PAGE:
Well, that hurts…
Not a lot of copywriters talk about this — neither do entrepreneurs in general, especially not “guru” entrepreneurs.
But I’m going to today.
Because I think it’s critically important.
I think I discuss it way less than I should.
And in doing so, I’m doing you a disservice.
So today, let’s talk about…
I was dreading my first call of the day…
I had a client promo tested a few weeks back.
And I hadn’t heard much.
Which is kinda par for the course for freelancers, with some clients more than others.
Aside from good news along the lines of, “This thing is blowing the doors off,” clients often take a wait-and-see on sharing results.
They’ll gather data over a couple tests, compile it, analyze, and then share.
Then, you make some decisions on what to do next.
A couple days ago, I got an email.
Here’s some direct quotes:
“We have pulled the package and are not spending on it anymore right now.”
“The heat map shows 25% of people drop off before they get below the fold. That’s MUCH higher than normal—the highest we can ever remember honestly.”
“We will need some significant changes to move the needle here and turn this promo around.”
It also included some good news: Once we actually got people reading, they tended to keep reading and then click through to the order form at a decent level. And the order form was converting, too. And refunds are not an issue.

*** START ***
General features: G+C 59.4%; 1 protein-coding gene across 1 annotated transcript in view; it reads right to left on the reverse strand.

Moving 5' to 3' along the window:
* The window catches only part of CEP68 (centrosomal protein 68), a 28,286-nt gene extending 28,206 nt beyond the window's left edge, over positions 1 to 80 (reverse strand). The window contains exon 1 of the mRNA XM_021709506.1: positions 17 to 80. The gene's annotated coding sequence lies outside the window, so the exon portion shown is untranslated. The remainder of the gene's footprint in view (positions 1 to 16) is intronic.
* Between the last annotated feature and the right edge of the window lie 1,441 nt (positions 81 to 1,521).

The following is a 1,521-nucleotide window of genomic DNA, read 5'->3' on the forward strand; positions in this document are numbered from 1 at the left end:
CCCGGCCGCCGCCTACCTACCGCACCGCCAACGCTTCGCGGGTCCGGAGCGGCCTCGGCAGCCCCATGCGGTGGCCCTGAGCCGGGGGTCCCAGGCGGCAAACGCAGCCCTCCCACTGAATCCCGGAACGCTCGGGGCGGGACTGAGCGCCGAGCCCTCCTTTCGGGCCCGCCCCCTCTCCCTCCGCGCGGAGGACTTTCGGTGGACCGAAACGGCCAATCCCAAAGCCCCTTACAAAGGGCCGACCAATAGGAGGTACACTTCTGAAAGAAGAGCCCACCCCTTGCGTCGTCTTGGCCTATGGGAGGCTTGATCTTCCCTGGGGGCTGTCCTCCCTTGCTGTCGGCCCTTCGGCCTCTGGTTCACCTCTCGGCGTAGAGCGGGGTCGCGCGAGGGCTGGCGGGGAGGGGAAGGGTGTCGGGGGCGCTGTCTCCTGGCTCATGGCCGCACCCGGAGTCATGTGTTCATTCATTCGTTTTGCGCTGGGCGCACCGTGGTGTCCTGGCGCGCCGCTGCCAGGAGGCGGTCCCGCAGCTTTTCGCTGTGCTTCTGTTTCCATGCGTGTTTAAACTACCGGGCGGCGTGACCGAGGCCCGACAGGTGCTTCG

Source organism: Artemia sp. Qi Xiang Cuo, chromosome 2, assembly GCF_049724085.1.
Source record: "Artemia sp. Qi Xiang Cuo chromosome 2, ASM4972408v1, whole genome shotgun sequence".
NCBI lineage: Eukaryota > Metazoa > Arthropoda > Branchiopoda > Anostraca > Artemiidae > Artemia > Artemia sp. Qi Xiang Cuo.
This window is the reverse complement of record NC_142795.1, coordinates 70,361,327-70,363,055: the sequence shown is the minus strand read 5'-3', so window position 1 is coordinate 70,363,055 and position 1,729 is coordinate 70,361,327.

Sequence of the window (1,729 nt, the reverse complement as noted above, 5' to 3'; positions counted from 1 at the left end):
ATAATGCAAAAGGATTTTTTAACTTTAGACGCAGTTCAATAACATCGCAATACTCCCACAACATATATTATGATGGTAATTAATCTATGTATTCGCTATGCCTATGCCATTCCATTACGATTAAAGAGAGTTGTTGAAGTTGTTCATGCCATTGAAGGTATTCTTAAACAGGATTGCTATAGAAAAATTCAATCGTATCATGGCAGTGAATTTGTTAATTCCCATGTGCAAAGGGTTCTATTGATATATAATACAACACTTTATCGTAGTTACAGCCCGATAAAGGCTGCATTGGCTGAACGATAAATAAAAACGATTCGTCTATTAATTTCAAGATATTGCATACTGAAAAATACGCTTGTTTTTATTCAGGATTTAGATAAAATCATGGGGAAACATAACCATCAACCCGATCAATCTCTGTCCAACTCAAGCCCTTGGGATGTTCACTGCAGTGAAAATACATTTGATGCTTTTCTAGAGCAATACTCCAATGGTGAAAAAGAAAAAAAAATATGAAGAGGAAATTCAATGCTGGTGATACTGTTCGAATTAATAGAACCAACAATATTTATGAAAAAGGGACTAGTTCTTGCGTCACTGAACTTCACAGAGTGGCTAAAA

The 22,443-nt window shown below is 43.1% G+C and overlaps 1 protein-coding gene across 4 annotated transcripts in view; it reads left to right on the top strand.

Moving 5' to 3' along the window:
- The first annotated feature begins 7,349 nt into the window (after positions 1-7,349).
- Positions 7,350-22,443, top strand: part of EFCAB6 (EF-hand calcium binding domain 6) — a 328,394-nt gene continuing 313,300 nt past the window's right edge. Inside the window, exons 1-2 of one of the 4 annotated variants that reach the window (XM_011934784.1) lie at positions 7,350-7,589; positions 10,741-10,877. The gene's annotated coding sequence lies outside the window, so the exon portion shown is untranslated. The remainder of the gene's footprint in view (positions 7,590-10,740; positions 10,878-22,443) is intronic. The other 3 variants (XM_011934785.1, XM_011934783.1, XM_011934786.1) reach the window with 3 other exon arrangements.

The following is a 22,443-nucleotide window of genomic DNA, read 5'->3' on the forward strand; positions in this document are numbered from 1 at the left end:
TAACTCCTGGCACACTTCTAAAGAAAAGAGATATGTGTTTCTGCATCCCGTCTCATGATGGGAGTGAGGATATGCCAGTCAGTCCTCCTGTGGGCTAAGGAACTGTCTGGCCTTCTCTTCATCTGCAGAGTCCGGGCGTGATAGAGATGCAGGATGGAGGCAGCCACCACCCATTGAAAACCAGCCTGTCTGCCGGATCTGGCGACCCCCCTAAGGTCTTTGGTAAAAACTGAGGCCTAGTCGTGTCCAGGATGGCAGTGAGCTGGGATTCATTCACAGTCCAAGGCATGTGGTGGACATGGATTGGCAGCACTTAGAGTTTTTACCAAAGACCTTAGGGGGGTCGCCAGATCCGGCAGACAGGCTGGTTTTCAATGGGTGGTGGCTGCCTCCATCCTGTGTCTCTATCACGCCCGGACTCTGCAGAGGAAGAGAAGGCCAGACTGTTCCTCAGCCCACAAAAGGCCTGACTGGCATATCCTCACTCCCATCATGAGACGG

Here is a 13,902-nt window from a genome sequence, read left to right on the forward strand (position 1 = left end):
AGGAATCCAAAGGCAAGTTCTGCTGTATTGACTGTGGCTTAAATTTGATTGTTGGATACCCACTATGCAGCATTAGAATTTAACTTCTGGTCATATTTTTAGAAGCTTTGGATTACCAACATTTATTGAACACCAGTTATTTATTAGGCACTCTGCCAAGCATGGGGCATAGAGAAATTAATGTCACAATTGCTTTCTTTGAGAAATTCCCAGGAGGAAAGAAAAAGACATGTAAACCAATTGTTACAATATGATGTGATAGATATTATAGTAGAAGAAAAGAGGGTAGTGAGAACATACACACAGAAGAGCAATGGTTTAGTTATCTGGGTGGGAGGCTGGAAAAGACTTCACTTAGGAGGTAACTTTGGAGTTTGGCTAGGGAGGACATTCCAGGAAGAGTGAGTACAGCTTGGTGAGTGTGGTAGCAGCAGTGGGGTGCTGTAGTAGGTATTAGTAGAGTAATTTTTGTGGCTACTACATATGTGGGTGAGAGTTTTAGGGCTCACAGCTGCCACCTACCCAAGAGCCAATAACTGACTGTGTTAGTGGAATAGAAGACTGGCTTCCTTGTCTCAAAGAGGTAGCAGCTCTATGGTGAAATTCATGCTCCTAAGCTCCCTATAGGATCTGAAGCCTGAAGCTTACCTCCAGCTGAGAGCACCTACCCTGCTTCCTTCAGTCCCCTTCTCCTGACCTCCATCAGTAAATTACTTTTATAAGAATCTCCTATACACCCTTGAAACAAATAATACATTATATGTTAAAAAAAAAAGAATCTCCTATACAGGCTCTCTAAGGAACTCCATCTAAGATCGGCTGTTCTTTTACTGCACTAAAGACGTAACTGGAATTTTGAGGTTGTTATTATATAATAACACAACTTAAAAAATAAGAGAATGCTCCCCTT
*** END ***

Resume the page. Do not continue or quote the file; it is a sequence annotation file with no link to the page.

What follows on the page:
We were just completely failing at getting people to read…
So my first call of the day was a call to discuss with this client these bad results — and what we might do about it.
Which is the call I was dreading.
Because, probably a lot like you, I hate to admit failure.
I get a sinking feeling in my gut when I realize I’ve failed at something. Especially a project like this where I know how much money has been spent and how much generated, and the revenue pales in comparison to the expense so far.
But, that’s direct response.
It’s in these moments that I remember the testimonial Doug D’Anna gave to Gary Bencivenga…
“If a copywriter beats the control one out of four times, you’ve got a really good copywriter. If he beats it two out of four times, you’ve got a great copywriter. If he beats it seven out of eight times, you’ve got Gary Bencivenga.”
By the end of his career, Gary was doing even better than seven out of eight. But even the great Gary B. would occasionally write a loser.
Other good and even great copywriters fail even more often than that.
Errare humanum est. To err is human — including in copywriting.
I’ve spent much of my life trying to avoid failure…
Early in my copywriting career, I heard Gary Bencivenga’s interview with Ken McCarthy (available in the Titans of Direct Response DVDs package as a bonus).
In it, he described his career in marketing. And how his biggest question has been, “What can we do to prevent this campaign from being a loser?”
He said for his first 10 years, he had no clue how to consistently write winners.
But he kept asking that question. And every time he lost, he’d seriously analyze why.
Like Gary, I’ve always hated losing.
I wasn’t conscious of it when I was young.
But at my first marketing job, my boss and my first marketing mentor, Jeff, called me out on it. Jeff once covered professional sports as a sportswriter, and had interviewed many NBA greats (among others). Plus his daughter was an extremely competitive basketball player.
He said in sports — and in business — there are a few different kind of competitors…
— Those who play for fun.
— Those who play to compete.
— Those who play to win.
— And those who play to NOT LOSE.
The most intense competitors, who often rise to the highest level, are those who play to not lose. Who hate losing. Like me.